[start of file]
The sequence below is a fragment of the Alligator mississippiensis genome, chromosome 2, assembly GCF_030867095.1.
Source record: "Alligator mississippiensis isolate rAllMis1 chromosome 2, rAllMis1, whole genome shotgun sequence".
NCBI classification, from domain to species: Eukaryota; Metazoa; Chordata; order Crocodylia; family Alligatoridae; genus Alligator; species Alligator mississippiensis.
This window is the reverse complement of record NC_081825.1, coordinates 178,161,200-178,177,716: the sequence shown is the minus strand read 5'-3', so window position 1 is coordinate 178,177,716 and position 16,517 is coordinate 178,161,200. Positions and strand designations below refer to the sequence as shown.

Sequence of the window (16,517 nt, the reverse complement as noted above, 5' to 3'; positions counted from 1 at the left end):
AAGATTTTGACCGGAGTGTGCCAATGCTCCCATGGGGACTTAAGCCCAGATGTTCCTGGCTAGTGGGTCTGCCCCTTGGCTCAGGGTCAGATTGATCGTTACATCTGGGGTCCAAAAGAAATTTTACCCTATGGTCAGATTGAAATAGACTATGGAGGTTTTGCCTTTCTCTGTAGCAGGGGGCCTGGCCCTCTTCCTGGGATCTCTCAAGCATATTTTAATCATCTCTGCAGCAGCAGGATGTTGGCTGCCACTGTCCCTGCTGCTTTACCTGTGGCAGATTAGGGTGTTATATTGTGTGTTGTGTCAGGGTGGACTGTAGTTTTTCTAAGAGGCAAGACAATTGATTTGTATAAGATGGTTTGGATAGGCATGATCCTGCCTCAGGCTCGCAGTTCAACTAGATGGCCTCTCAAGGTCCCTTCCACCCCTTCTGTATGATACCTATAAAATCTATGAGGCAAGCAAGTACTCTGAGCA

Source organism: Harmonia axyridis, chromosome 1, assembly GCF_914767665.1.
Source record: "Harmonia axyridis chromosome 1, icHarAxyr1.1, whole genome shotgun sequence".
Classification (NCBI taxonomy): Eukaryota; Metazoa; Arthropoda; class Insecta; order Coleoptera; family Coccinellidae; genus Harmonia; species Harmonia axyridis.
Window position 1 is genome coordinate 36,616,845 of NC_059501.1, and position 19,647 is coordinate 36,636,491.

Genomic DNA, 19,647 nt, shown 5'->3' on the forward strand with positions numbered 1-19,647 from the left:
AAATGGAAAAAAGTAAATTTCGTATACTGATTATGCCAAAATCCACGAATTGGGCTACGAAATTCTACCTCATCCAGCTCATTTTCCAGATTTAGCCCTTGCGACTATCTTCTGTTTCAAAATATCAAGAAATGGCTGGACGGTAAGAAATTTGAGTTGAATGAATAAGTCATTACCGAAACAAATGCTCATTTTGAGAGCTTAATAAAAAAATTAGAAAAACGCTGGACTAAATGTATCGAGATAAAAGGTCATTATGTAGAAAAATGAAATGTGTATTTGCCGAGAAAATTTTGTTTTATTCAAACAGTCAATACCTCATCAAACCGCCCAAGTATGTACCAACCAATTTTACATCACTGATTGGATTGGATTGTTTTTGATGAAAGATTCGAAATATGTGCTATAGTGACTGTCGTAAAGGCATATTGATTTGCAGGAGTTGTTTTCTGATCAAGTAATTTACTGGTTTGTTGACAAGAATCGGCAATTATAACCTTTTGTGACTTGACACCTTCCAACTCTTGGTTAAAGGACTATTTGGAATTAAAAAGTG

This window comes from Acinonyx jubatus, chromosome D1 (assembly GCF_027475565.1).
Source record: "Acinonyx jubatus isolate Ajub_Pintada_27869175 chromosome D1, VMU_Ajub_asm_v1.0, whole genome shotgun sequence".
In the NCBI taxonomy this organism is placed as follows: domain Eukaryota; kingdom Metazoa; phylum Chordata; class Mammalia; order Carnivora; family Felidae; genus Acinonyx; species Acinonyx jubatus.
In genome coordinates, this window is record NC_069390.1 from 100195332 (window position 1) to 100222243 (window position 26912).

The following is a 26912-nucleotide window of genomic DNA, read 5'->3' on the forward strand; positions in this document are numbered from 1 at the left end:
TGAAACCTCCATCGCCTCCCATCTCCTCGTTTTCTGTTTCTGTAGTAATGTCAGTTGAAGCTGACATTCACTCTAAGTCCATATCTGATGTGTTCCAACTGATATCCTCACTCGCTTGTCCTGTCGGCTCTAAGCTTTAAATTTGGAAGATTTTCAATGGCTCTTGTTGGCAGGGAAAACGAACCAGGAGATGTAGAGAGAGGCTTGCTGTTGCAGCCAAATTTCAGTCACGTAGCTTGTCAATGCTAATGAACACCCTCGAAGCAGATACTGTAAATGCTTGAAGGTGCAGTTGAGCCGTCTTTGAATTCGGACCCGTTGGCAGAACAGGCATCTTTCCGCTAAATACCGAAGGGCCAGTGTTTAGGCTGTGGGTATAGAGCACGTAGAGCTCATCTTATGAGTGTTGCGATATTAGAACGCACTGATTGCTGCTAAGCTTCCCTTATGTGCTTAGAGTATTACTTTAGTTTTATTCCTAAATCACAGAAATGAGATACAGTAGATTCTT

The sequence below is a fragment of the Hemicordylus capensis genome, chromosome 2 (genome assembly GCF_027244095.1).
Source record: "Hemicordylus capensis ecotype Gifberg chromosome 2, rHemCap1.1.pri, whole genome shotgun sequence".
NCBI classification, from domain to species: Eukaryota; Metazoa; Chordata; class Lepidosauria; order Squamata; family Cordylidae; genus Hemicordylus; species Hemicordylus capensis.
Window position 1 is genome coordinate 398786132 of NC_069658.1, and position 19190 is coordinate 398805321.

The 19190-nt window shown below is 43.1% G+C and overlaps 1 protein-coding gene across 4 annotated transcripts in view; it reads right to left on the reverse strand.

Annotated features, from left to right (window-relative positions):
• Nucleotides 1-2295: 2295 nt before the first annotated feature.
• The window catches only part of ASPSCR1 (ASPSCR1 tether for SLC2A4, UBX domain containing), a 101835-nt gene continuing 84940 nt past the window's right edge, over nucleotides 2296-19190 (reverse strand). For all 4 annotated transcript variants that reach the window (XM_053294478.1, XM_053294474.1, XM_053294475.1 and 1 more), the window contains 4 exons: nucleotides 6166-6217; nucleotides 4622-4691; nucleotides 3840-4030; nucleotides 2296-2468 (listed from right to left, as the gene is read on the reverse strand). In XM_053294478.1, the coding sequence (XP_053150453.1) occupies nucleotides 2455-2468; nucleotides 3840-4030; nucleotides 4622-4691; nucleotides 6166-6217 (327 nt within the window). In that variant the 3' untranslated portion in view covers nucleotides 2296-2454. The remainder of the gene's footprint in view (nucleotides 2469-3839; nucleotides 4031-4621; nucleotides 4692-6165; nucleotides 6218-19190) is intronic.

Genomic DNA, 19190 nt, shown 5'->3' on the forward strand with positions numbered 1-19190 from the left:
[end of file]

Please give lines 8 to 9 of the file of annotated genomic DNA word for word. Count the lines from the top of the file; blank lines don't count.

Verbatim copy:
Source record: "Harmonia axyridis chromosome 1, icHarAxyr1.1, whole genome shotgun sequence".
Classification (NCBI taxonomy): Eukaryota; Metazoa; Arthropoda; class Insecta; order Coleoptera; family Coccinellidae; genus Harmonia; species Harmonia axyridis.